Fitness vs. Fat Loss: How to Achieve Both in an Industry that Prioritizes One

The beginning of a new year is a great time to witness the health and fitness industry in full effect. The holiday season, and the extra food and alcohol that come along with it, has ended, and a brand new year provides an arbitrary reset, an opportunity for people who have put off making changes to wipe clean old habits and begin anew.

Gyms know this. Dissatisfied people armed with resolutions are primed to be sold to, and so fitness marketing reaches a peak. The selling point? Getting the body you always wanted. Not a pain-free body, a body without movement limitations or postural imbalances, or a body less prone to injury. Not even necessarily a body that performs better- runs faster, jumps higher, or lifts heavier. No, the body you want, we are told, is one that looks good on the beach.

What’s worse, many gyms and trainers tell us that if we just go harder, we can burn more calories to achieve our goals. The unfortunate side effect of this is people who work hard under the direction of a professional, only to experience over training, burn out, and even injury.

I understand the plight of professionals in the industry. After all, they are trying to satisfy their paying clients, and the overarching desire of many clients, a desire created by a slew of cultural influences and lifestyle factors, is fat loss. Trying to convince a client that just wants to burn a bunch of calories to add mobility work, for example, to a session they’ve paid a lot of money for is not easy. However, a good professional understands that if the client is experiencing postural alignment issues or movement limitations, adding mobility work will help them achieve their fat loss goal in such a way that both increases performance (and thus speeds fat loss) and prevents pain and injury.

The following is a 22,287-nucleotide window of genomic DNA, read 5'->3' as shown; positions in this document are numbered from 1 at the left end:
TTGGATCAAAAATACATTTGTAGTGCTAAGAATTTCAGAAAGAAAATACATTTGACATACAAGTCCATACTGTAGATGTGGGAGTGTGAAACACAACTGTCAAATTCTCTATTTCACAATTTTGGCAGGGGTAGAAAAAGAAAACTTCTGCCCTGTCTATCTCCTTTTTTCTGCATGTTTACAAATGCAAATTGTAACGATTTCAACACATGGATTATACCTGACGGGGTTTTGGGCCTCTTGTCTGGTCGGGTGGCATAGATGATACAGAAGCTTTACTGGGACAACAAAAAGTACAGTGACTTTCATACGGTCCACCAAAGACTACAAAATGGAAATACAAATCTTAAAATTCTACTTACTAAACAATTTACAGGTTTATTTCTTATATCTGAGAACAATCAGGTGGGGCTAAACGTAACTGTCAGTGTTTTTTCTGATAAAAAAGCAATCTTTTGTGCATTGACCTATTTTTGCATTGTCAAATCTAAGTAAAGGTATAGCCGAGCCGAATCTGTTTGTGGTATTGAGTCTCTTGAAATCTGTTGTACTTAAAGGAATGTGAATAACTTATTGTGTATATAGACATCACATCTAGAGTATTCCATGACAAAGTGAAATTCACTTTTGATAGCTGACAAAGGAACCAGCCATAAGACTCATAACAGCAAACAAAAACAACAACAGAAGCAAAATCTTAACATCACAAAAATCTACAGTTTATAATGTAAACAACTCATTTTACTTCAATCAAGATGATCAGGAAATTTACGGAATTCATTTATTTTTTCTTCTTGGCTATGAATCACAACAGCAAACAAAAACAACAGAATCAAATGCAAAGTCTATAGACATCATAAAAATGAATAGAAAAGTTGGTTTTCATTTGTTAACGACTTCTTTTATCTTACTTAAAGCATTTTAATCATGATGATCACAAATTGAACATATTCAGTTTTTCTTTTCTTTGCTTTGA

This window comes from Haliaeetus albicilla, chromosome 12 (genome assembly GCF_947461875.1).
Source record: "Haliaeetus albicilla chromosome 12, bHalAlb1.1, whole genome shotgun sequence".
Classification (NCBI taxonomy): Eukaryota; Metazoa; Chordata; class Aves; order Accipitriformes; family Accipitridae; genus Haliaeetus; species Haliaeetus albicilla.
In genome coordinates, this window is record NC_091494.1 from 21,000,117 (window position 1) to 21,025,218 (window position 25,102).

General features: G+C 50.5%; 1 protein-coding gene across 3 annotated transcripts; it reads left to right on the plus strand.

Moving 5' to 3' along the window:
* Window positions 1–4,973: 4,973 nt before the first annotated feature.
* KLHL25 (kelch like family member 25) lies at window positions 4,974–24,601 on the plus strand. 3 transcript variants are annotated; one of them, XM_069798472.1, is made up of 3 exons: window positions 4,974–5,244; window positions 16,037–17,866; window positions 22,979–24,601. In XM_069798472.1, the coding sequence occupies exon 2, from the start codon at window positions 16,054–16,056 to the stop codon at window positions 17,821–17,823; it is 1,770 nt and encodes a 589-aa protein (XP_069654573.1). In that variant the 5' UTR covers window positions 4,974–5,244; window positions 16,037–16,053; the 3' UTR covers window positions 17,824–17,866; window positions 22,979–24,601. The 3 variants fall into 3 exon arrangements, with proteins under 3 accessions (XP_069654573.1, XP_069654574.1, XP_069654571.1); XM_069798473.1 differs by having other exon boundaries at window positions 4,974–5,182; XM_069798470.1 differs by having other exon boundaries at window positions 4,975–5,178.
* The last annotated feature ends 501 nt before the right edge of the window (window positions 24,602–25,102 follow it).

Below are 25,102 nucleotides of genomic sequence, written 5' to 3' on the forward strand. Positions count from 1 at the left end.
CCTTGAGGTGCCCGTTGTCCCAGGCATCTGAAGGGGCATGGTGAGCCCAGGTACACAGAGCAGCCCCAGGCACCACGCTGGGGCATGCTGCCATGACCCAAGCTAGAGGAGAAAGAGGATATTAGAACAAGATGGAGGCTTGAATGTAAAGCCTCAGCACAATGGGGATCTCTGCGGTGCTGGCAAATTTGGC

What’s more, a good professional understands that it is her responsibility to inform the client of these underlying issues and explain the importance of addressing them. If you visited your dentist to get your teeth whitened, and he failed to inform you that you had a cavity, you would say that dentist didn’t do his job. You weren’t there for your oral health; you just wanted a more attractive smile, but for the dentist to have the knowledge of your cavity and withhold it would be negligent. The same responsibility befalls a trainer. If a client comes in with a goal of fat loss and the trainer sees that the client has a postural issue that prevents him from performing exercises with the correct form, it is the trainer’s responsibility to inform the client.

Unfortunately, while many professionals are well-intentioned, they lack the depth of understanding required to make this type of analysis and prescribe appropriate corrective exercises that integrate into a training plan which achieves the client’s immediate goals. In order to do so requires not only an in depth understanding of anatomy, physiology, and biomechanics, but how these sciences interact with each other.